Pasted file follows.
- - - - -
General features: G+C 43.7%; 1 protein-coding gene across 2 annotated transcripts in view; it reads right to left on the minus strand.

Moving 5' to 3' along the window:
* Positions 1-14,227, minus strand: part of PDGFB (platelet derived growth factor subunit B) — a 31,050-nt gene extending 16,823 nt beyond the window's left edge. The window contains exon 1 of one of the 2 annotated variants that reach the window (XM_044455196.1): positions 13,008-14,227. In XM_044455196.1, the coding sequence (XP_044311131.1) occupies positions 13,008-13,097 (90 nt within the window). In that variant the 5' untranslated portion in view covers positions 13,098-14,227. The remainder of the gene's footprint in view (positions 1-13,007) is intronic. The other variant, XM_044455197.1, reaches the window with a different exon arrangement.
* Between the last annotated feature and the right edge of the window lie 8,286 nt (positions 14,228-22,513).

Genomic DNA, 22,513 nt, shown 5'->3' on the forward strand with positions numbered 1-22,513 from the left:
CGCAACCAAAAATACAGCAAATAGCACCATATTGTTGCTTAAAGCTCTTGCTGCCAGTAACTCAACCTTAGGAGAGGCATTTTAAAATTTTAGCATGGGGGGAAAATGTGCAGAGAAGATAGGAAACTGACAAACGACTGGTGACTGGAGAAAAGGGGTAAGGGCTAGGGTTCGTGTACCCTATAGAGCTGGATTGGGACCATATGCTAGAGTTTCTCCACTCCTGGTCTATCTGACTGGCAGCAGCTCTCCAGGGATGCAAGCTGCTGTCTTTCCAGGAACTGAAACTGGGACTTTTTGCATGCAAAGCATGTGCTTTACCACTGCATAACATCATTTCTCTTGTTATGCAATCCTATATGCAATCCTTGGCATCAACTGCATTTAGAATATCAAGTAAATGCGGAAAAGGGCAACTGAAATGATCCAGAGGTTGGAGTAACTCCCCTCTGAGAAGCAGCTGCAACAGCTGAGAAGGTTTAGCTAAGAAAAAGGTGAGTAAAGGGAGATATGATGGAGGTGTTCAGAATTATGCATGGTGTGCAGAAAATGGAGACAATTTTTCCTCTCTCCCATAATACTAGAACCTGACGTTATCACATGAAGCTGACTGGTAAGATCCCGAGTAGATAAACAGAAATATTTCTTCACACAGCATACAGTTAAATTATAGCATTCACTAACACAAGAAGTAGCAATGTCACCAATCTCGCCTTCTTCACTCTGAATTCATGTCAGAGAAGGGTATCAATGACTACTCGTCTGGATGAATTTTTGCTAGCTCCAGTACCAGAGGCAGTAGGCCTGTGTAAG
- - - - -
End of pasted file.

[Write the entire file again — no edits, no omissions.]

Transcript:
General features: G+C 43.7%; 1 protein-coding gene across 2 annotated transcripts in view; it reads right to left on the minus strand.

Moving 5' to 3' along the window:
* Positions 1-14,227, minus strand: part of PDGFB (platelet derived growth factor subunit B) — a 31,050-nt gene extending 16,823 nt beyond the window's left edge. The window contains exon 1 of one of the 2 annotated variants that reach the window (XM_044455196.1): positions 13,008-14,227. In XM_044455196.1, the coding sequence (XP_044311131.1) occupies positions 13,008-13,097 (90 nt within the window). In that variant the 5' untranslated portion in view covers positions 13,098-14,227. The remainder of the gene's footprint in view (positions 1-13,007) is intronic. The other variant, XM_044455197.1, reaches the window with a different exon arrangement.
* Between the last annotated feature and the right edge of the window lie 8,286 nt (positions 14,228-22,513).

Genomic DNA, 22,513 nt, shown 5'->3' on the forward strand with positions numbered 1-22,513 from the left:
CGCAACCAAAAATACAGCAAATAGCACCATATTGTTGCTTAAAGCTCTTGCTGCCAGTAACTCAACCTTAGGAGAGGCATTTTAAAATTTTAGCATGGGGGGAAAATGTGCAGAGAAGATAGGAAACTGACAAACGACTGGTGACTGGAGAAAAGGGGTAAGGGCTAGGGTTCGTGTACCCTATAGAGCTGGATTGGGACCATATGCTAGAGTTTCTCCACTCCTGGTCTATCTGACTGGCAGCAGCTCTCCAGGGATGCAAGCTGCTGTCTTTCCAGGAACTGAAACTGGGACTTTTTGCATGCAAAGCATGTGCTTTACCACTGCATAACATCATTTCTCTTGTTATGCAATCCTATATGCAATCCTTGGCATCAACTGCATTTAGAATATCAAGTAAATGCGGAAAAGGGCAACTGAAATGATCCAGAGGTTGGAGTAACTCCCCTCTGAGAAGCAGCTGCAACAGCTGAGAAGGTTTAGCTAAGAAAAAGGTGAGTAAAGGGAGATATGATGGAGGTGTTCAGAATTATGCATGGTGTGCAGAAAATGGAGACAATTTTTCCTCTCTCCCATAATACTAGAACCTGACGTTATCACATGAAGCTGACTGGTAAGATCCCGAGTAGATAAACAGAAATATTTCTTCACACAGCATACAGTTAAATTATAGCATTCACTAACACAAGAAGTAGCAATGTCACCAATCTCGCCTTCTTCACTCTGAATTCATGTCAGAGAAGGGTATCAATGACTACTCGTCTGGATGAATTTTTGCTAGCTCCAGTACCAGAGGCAGTAGGCCTGTGTAAG